LSM tree and Sorted string tables (SST)

Learn the internals of how an LSM creates and manages SSTs

A log-structured merge-tree (LSM tree) is a data structure and storage architecture used by RocksDB, the underlying key-value store of DocDB. LSM trees strike a balance between write and read performance, making them suitable for workloads that involve both frequent writes and efficient reads.

The core idea behind an LSM tree is to separate the write and read paths, allowing writes to be sequential and buffered in memory making them faster than random writes, while reads can still access data efficiently through a hierarchical structure of sorted files on disk.

An LSM tree has 2 primary components - Memtable and SSTs. Let's look into each of them in detail and understand how they work during writes and reads.

Typically in LSMs there is a third component - WAL (Write ahead log). DocDB uses the Raft logs for this purpose. For more details, see Raft log vs LSM WAL.

Comparison to B-tree

Most traditional databases (for example, MySQL, PostgreSQL, Oracle) have a B-tree based storage system. But YugabyteDB had to chose an LSM based storage to build a highly scalable database for of the following reasons.

  • Write operations (insert, update, delete) are more expensive in a B-tree. As it involves random writes and in place node splitting and rebalancing. In an LSM-based storage, data is added to the memtable and written onto a SST file as a batch.
  • The append-only nature of LSM makes it more efficient for concurrent write operations.


All new write operations (inserts, updates, and deletes) are written as key-value pairs to an in-memory data structure called a Memtable, which is essentially a sorted map or tree. The key-value pairs are stored in sorted order based on the keys. When the Memtable reaches a certain size, it is made immutable, which means no new writes can be accepted into that Memtable.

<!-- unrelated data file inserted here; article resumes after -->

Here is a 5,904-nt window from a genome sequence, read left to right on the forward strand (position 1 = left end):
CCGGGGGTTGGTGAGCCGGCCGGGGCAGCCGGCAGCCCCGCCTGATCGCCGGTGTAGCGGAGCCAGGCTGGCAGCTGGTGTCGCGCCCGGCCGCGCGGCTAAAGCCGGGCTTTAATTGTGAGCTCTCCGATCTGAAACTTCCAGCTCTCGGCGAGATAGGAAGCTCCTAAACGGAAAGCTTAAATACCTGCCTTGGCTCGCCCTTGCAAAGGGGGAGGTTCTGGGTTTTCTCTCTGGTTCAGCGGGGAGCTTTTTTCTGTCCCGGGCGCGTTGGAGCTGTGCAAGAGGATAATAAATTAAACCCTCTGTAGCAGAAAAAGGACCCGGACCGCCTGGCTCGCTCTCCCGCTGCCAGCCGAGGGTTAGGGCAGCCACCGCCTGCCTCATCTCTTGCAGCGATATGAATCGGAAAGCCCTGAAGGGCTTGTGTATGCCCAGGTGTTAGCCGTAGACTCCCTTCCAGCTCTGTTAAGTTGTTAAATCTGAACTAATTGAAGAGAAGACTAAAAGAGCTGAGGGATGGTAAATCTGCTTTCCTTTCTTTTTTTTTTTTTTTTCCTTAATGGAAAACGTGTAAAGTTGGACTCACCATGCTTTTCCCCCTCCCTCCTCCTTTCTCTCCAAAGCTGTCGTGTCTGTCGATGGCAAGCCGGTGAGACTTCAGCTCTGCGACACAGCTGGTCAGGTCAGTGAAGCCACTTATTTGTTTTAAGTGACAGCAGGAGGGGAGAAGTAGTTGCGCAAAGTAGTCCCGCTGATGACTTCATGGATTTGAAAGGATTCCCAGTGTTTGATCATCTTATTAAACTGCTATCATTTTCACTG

The immutable Memtable is then flushed to disk as an SST (Sorted String Table) file. This process involves writing the key-value pairs from the Memtable to disk in a sorted order, creating an SST file. DocDB maintains one active Memtable, and utmost one immutable Memtable at any point in time. This ensures that write operations can continue to be processed in the active Memtable, when the immutable memtable is being flushed to disk.


Each SST (Sorted String Table) file is an immutable, sorted file containing key-value pairs. The data is organized into data blocks, which are compressed using configurable compression algorithms (for example, Snappy, Zlib). Index blocks provide a mapping between key ranges and the corresponding data blocks, enabling efficient lookup of key-value pairs. Filter blocks containing bloom filters allow for quickly determining if a key might exist in an SST file or not, skipping entire files during lookups. The footer section of an SST file contains metadata about the file, such as the number of entries, compression algorithms used, and pointers to the index and filter blocks.

Each SST file contains a bloom filter, which is a space-efficient data structure that helps quickly determine whether a key might exist in that file or not, avoiding unnecessary disk reads.

Most LSMs organize SSTS into multiple levels, where each level contains one or more SST files. But DocDB maintains files in only one level (level0).

Write path

When new data is written to the LSM system, it is first inserted into the active Memtable. As the Memtable fills up, it is made immutable and written to disk as an SST file. Each SST file is sorted by key and contains a series of key-value pairs organized into data blocks, along with index and filter blocks for efficient lookups.

Read Path

To read a key, the LSM tree first checks the Memtable for the most recent value. If not found, it checks the SST files and finds the key or determines that it doesn't exist. During this process, LSM uses the index and filter blocks in the SST files to efficiently locate the relevant data blocks containing the key-value pairs.


As data accumulates in SSTs, a process called compaction merges and sorts the SST files with overlapping key ranges producing a new set of SST files. The merge process during compaction helps to organize and sort the data, maintaining a consistent on-disk format and reclaiming space from obsolete data versions.

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